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Mickey D's breaking up with Disney?
Hamburger chain may look for other movie marketing partners as exclusive 10-year deal nears its end.
June 6, 2005: 8:44 AM EDT

NEW YORK (CNN/Money) - After a decade-long exclusive relationship with Disney, McDonald's is signaling it may be ready to play the field and work with other studios to develop movie-themed merchandise for its Happy Meals, according to a published report Monday.

With the marketing pact between the two companies set to expire next year, the Wall Street Journal, citing people familiar with the matter, reported that the world's largest fast-food chain has been courting a few of Disney's animation rivals, including DreamWorks Animation SKG (Research) and Pixar Animation Studios (Research), in a bid to revamp its movie-related promotions.

DreamWorks Animation CEO Jeffrey Katzenberg earlier this year addressed McDonald's marketing managers at a meeting in Chicago where he gave an overview of the company and its strategy for tapping promotional and licensing partners to help sell its movies, the report said.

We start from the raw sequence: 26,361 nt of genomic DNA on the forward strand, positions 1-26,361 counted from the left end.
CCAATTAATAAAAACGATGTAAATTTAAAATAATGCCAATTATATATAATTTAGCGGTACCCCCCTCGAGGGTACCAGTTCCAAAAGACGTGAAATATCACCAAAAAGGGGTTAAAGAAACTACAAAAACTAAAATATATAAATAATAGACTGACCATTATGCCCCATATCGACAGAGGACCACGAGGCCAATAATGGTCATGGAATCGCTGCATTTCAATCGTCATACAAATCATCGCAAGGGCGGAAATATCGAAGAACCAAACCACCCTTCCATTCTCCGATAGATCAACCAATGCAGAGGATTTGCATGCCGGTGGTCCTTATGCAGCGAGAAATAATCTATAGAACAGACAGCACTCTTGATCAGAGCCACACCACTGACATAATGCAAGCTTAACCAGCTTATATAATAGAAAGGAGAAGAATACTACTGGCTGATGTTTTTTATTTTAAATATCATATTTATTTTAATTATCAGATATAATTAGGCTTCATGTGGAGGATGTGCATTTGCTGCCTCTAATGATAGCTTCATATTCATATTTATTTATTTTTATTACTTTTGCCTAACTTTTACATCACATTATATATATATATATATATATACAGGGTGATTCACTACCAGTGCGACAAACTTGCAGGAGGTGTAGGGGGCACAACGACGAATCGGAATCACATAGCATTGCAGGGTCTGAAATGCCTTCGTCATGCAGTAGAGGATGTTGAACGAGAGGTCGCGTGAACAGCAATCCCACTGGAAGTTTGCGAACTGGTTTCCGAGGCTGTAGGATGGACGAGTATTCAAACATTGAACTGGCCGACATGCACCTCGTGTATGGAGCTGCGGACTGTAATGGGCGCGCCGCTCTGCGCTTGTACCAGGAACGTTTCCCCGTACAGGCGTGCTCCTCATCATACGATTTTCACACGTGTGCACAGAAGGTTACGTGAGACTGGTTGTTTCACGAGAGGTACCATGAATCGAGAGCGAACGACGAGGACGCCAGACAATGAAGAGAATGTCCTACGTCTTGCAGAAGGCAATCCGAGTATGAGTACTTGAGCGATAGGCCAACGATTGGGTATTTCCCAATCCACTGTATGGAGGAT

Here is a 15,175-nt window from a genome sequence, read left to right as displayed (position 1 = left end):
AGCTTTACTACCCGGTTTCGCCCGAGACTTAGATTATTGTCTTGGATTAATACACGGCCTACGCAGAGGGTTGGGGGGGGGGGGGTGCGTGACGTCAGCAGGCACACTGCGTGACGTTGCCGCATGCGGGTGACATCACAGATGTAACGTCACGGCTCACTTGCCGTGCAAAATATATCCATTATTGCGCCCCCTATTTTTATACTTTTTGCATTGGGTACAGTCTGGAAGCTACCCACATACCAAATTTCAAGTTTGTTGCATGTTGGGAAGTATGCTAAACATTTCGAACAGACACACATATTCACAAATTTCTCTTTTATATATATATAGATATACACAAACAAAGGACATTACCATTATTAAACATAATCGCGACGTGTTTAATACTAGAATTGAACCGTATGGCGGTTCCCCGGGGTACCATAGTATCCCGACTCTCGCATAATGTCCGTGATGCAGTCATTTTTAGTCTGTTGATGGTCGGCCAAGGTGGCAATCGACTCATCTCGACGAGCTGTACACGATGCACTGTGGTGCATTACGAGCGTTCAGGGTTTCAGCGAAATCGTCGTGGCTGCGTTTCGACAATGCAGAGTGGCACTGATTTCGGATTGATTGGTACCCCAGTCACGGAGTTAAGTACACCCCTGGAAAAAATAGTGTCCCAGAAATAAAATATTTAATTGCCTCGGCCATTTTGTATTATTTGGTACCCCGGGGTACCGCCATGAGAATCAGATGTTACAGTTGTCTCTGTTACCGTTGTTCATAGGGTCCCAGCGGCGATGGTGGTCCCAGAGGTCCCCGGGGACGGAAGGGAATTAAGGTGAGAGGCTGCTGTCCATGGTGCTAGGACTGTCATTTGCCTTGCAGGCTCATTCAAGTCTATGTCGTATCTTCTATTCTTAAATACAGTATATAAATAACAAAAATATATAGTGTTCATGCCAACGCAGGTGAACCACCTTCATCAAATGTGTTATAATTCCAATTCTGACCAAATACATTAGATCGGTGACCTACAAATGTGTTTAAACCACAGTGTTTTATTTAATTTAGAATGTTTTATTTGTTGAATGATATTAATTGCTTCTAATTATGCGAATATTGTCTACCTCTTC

DreamWorks was the studio behind "Shrek" and other animated hits.

According to the paper, the McDonald's-Disney agreement, set in 1996, made sense a decade ago when Disney was the king of the animation business with blockbusters like "The Lion King." Since then, McDonald's (Research) has promoted only Disney (Research) movies, television shows and theme parks.

But eventually, McDonald's was also forced to promote Disney flops like "Treasure Planet." The Journal said franchisees have complained the unsuccessful tie-ins are partially to blame for declining Happy Meals sales.

At the same time, the Journal said Disney is looking for a change, pointing out that the 10-year deal has limited the studio's flexibility in picking release dates for movies in an increasingly crowded marketplace.

Citing sources close to the situation, the report said the agreement has locked Disney-owned TV networks into selling some advertising time to McDonald's at below-market rates.

Still, the Journal said, the burger chain represents a powerful launching pad for studios seeking the family audience, while movies are an equally valuable tool for drawing customers into a fast-food restaurant.

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